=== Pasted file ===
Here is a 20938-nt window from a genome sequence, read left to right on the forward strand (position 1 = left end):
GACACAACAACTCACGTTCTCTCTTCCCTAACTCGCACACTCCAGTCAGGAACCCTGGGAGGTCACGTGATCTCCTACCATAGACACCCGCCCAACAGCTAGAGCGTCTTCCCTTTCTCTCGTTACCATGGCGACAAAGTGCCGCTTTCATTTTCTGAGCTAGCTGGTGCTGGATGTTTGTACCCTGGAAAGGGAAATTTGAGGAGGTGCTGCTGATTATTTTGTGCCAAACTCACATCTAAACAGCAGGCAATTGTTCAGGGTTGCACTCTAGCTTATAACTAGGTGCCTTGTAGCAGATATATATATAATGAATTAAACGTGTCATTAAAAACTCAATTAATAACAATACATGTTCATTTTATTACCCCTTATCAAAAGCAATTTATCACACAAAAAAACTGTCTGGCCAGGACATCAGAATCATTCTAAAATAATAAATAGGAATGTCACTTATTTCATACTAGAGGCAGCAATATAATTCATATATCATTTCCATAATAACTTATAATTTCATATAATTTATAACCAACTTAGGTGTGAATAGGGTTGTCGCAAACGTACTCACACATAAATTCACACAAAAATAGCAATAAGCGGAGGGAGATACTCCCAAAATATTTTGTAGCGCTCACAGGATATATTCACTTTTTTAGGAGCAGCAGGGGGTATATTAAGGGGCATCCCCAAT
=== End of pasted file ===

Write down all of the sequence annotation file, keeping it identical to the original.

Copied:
Here is a 20938-nt window from a genome sequence, read left to right on the forward strand (position 1 = left end):
GACACAACAACTCACGTTCTCTCTTCCCTAACTCGCACACTCCAGTCAGGAACCCTGGGAGGTCACGTGATCTCCTACCATAGACACCCGCCCAACAGCTAGAGCGTCTTCCCTTTCTCTCGTTACCATGGCGACAAAGTGCCGCTTTCATTTTCTGAGCTAGCTGGTGCTGGATGTTTGTACCCTGGAAAGGGAAATTTGAGGAGGTGCTGCTGATTATTTTGTGCCAAACTCACATCTAAACAGCAGGCAATTGTTCAGGGTTGCACTCTAGCTTATAACTAGGTGCCTTGTAGCAGATATATATATAATGAATTAAACGTGTCATTAAAAACTCAATTAATAACAATACATGTTCATTTTATTACCCCTTATCAAAAGCAATTTATCACACAAAAAAACTGTCTGGCCAGGACATCAGAATCATTCTAAAATAATAAATAGGAATGTCACTTATTTCATACTAGAGGCAGCAATATAATTCATATATCATTTCCATAATAACTTATAATTTCATATAATTTATAACCAACTTAGGTGTGAATAGGGTTGTCGCAAACGTACTCACACATAAATTCACACAAAAATAGCAATAAGCGGAGGGAGATACTCCCAAAATATTTTGTAGCGCTCACAGGATATATTCACTTTTTTAGGAGCAGCAGGGGGTATATTAAGGGGCATCCCCAAT